• by EnglishTim ( 9662 ) on Sunday April 02, 2006 @10:04AM (#15045397)
    There'll always be a market for standalone mp3 players, but I think the article is right to suggest that that market is going to get squeezed by mobile phones, mainly at the low end.

    My Wife's new mobile phone has half a gig of memory in it which she can store songs on, and she can upgrade it with a memory stick if she wishes. The phone came free with a new phone contract and she's not paying any more that she was on her old plan.

    So she's basically set up with an mp3 player without having to spend any more money than she would have anyway. Sure, she'll probably get a memory stick to boost the capacity, but that'll still not cost her that much, and considerably less than an iPod nano with a similar capacity would.

    Now, I'm sure all of you with high-capacity iPods are scoffing at my Wife's meagre storage space on her phone, but many people just don't need that high capacity. My current mp3 player (A Rio Carbon) holds 5Gb, and I don't have any space problems on it. It'll not be long before phones with a similar capacity are commonplace.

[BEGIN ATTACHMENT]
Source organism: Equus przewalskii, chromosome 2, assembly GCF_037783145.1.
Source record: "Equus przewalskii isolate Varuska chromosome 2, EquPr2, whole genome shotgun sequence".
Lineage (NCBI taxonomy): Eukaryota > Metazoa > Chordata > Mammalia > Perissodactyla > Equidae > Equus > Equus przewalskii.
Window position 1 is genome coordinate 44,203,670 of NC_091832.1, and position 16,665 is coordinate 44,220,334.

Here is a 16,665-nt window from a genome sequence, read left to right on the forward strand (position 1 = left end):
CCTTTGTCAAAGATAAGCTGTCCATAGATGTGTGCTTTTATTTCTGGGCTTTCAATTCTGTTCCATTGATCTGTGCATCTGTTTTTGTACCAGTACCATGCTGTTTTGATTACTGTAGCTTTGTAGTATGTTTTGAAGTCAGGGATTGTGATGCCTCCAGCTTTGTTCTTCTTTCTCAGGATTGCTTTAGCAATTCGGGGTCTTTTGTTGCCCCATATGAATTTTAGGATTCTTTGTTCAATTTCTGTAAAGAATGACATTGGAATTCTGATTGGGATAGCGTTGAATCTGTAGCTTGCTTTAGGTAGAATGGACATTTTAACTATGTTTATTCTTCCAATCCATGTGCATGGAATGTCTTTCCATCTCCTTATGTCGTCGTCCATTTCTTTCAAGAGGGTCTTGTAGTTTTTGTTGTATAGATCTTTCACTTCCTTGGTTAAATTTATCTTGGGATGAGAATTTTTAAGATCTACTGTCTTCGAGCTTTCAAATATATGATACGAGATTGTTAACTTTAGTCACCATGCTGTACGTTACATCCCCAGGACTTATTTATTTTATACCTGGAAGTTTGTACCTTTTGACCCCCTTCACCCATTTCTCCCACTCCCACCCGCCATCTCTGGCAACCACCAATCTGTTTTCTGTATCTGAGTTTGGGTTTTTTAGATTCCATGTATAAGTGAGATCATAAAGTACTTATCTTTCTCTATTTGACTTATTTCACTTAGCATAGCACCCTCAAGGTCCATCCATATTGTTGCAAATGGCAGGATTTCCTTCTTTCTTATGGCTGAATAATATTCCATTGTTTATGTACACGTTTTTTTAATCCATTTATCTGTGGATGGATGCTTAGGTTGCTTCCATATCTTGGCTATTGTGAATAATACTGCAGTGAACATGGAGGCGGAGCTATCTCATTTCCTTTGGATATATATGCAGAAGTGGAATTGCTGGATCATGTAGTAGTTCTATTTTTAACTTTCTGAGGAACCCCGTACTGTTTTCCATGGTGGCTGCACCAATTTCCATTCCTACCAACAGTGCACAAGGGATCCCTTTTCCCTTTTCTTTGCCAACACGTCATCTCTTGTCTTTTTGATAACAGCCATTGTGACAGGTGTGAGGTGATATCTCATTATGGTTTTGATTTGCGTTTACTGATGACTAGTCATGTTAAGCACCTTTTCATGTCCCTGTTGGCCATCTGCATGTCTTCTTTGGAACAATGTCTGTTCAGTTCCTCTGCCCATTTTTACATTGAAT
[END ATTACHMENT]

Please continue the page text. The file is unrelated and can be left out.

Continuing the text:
So for those who don't require high capacity, a phone with mp3 playing is going to be an obvious choice; especially as you then only have one object to carry around.

    I think it's interesting to compare it with low-end cameras and PDAs; Camera phones nowadays are approaching the quality that they can be a reasonable replacement for the low-end pocket point-and-shoot cameras, and phones now do many of the simpler functions of a PDA. Those who wish for a large collection of music at their fingertips will stick with their iPods, but many others (and I suspect this is a large chunk of the market) will migrate to mobile phones.

  • by KU_Fletch ( 678324 ) < minus caffeine> on Sunday April 02, 2006 @11:27AM (#15045656)
    The reason people buy iPods and love them so much is the same reason people buy pre-packaged vacations or use travel agents. Sure, you could go book your tickets with an airline, find a hotel and book that, research a dozen locations to go to at your destination and when they are open, and do all the logisitcs, or you can just have somebody else do it. Sometimes its worth the fee to save your time.

    Sure, my iPod cost more than a lot of other stuff on the market, and it doesn't have video, but it's so freaking easy to use. Now, I love playing around with tech toys like the next guy, but ease of use is ease of use. Pop in a CD, rip it and file it away without worrying about setting up the files and folders correctly. If I hear an artist Ilike, I can download their latest album in 4 or 5 clicks instead of driving over to Best Buy. Pop my iPod in, and it puts all my new music on, updates my playlists, puts my photos on, and updates my Outlook calendar. Simple. I didn't have to do anything. I didn't have to open up 4 programs like I would have to with other playesr or a cell phone.